To be certain you understand these concepts, let’s first consider a nonchemical example. Assume you have invited some friends for a really cheap lunch, cheese sandwiches for everyone! The balanced equation for cheese sandwich preparation is:

    2 bread + 1 cheese → 1 cheese sandwich

    Go to the Reactant, Products and Leftovers Phet simulation and make some sandwiches!

    Notice how when your ratio of bread to cheese is 2:1 (for example, 4 bread and 2 cheese, or 8 bread and 4 cheese), you have no leftovers. 2:1 is the stoichiometric ratio. But what happens if you have bread and cheese in quantities that don't match that ratio? Leftovers! For example, if you have 7 bread and 2 cheese, you make 4 sandwiches, with three bread and no cheese leftover. Cheese in this example is the limiting reagent, and the bread in this example is said to be 'in molar excess.'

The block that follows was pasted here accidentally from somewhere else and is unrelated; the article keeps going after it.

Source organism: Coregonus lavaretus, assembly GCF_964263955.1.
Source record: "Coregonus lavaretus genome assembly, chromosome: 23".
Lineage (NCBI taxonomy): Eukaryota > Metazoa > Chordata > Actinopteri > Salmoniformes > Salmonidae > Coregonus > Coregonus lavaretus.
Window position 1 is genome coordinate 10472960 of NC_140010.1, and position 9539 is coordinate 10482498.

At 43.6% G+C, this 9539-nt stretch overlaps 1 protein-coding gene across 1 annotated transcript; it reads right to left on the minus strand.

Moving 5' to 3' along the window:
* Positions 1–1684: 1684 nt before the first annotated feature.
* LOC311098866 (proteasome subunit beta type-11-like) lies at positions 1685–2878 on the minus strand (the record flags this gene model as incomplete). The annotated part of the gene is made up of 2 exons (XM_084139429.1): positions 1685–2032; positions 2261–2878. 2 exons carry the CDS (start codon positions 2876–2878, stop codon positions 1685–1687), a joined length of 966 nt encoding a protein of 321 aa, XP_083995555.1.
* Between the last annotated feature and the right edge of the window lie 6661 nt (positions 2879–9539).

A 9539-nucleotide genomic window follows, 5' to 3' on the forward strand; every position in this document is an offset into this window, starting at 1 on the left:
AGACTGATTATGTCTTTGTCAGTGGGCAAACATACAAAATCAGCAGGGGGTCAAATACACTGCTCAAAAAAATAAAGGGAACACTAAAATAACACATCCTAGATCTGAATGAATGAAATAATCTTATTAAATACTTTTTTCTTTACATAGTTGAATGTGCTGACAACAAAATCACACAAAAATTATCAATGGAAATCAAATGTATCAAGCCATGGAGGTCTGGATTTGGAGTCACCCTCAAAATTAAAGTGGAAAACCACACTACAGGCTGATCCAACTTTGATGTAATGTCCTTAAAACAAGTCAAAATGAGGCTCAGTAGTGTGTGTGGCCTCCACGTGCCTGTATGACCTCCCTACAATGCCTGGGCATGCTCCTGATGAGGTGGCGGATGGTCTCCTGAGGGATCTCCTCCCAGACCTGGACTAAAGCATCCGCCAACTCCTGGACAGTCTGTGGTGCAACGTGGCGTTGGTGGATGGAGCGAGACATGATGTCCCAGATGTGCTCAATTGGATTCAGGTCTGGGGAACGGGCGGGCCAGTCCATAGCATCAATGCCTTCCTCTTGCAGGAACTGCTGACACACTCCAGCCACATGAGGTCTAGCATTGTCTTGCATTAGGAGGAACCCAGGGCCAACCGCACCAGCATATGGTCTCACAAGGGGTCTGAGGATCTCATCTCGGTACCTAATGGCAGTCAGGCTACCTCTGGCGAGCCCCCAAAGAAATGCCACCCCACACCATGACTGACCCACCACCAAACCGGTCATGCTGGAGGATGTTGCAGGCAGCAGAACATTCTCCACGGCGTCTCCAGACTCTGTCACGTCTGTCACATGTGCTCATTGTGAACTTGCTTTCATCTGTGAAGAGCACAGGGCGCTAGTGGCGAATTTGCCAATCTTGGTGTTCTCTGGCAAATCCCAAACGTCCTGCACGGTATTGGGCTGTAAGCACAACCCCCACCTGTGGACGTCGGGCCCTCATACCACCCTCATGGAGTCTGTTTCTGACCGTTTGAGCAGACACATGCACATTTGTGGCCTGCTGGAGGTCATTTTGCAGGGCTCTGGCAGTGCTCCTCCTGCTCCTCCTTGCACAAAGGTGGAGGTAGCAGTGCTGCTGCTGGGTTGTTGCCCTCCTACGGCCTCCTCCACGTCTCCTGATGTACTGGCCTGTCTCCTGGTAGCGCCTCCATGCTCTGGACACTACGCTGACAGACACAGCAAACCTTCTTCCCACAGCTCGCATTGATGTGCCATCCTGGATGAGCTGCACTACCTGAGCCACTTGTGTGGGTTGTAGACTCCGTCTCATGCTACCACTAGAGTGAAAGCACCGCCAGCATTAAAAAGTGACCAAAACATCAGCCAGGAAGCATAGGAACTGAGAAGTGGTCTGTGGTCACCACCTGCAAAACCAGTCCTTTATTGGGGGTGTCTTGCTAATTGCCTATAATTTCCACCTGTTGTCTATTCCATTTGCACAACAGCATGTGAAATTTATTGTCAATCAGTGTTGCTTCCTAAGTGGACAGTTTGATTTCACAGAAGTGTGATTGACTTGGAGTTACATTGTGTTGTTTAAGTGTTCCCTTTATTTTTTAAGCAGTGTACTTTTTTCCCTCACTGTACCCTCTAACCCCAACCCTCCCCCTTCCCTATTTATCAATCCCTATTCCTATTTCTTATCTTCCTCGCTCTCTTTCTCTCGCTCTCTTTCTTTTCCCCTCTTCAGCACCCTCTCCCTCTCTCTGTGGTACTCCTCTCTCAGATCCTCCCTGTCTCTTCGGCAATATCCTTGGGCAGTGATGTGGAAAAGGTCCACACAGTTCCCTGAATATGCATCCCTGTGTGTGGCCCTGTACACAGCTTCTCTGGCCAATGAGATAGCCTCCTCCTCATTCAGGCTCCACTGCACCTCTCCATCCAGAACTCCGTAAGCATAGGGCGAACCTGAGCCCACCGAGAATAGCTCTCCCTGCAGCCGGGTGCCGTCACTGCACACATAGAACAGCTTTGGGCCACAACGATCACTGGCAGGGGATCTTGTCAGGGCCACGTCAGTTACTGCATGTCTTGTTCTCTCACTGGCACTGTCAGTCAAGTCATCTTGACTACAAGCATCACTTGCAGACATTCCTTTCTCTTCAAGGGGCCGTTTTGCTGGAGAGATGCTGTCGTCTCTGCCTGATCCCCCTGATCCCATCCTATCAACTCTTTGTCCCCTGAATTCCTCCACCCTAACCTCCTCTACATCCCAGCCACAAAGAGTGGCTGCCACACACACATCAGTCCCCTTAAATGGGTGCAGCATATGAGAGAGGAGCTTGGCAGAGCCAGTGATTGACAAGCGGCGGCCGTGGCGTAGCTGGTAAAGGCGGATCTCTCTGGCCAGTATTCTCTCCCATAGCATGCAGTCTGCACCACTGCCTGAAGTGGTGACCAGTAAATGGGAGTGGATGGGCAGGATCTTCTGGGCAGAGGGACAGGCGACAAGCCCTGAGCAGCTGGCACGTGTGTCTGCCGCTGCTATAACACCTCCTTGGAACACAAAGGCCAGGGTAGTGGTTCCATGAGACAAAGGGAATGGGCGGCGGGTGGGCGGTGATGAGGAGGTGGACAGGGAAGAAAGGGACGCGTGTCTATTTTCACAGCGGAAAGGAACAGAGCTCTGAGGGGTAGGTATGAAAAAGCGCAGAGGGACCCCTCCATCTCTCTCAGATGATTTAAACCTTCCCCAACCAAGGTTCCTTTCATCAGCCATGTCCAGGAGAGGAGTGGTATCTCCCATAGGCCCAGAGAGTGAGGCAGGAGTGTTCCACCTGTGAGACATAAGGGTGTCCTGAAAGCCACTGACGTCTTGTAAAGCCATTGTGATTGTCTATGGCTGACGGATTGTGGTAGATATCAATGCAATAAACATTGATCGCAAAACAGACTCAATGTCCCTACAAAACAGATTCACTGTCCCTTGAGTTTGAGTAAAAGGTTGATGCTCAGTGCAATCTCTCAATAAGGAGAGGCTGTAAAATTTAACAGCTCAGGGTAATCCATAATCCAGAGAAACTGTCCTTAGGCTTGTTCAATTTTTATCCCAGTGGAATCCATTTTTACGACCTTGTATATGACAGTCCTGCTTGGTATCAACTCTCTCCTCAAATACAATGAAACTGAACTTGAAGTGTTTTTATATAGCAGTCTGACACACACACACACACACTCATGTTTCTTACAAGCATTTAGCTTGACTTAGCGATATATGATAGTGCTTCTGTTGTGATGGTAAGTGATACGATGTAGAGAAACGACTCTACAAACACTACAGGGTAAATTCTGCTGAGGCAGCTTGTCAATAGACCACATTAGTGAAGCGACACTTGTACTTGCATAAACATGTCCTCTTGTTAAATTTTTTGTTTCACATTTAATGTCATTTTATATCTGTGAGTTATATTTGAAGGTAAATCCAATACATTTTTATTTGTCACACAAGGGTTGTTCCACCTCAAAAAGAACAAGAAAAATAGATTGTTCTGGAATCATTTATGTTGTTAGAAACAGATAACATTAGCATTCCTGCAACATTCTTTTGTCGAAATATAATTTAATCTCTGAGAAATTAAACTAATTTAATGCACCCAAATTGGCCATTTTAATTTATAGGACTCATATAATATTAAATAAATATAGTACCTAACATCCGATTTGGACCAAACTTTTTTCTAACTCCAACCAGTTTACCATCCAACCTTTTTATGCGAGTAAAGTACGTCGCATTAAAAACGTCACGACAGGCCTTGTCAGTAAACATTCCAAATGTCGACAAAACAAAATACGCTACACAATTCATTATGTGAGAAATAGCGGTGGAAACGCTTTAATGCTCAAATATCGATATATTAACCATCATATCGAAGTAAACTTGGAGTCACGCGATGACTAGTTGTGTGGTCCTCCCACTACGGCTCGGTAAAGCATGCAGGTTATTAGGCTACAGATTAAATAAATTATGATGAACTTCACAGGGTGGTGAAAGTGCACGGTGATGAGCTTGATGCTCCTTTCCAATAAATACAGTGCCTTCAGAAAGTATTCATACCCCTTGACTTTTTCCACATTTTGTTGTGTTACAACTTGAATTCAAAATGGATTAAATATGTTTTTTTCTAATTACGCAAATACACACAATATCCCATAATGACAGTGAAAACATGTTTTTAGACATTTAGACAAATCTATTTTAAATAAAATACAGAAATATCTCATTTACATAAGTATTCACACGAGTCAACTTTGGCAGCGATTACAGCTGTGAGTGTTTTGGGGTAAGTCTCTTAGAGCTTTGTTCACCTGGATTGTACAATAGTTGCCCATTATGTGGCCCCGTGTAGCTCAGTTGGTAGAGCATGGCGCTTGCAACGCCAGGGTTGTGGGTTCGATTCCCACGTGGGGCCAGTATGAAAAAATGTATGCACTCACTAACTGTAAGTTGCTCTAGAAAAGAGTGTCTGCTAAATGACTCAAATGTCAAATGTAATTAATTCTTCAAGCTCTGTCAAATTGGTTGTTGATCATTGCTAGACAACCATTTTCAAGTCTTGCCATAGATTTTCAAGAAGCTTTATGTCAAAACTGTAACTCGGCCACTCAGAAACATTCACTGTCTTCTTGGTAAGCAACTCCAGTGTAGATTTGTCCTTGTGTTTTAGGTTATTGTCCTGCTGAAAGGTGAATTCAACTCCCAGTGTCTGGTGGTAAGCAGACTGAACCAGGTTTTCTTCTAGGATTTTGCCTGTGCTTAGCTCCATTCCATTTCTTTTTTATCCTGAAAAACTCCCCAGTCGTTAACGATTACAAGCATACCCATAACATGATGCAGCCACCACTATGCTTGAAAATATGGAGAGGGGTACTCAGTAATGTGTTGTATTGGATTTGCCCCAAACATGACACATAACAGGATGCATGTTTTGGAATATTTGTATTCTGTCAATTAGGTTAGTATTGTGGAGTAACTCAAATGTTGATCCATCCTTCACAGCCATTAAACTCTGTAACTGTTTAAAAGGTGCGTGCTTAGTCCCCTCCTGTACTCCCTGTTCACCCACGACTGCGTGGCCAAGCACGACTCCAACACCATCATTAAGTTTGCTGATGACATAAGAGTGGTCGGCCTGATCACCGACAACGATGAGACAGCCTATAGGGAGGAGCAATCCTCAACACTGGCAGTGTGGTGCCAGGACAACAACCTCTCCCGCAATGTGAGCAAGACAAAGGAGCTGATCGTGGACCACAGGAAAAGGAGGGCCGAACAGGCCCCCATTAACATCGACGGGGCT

Now consider a chemical example. Methane burns in oxygen according to this reaction equation:

    \[CH_4 + 2O_2 → CO-2 + 2H_2O\]

    If 1 mole of CH4 is reacted with 2 moles of O2, then there are no left overs, and one mole of CO2 and 2 moles of water are produced. But what if 2 mole of CH4 is reacted with 2 moles of O2? This is not the stoichiometric ratio of 2:1, but 2:2. Only one of those moles of methane will react by the reaction equation above, and the remainder will be left over. Oxygen in this example is the limiting reactant, and methane is in molar excess.

    Key Takeaways

    • A balanced chemical equation can be used to relate masses or moles of different substances in a reaction.
    • Most reactions that occur in nature do not involve the reactants present in exact stoichiometric ratios. Rather one reactant will be in excess and the other will be the limiting reagent.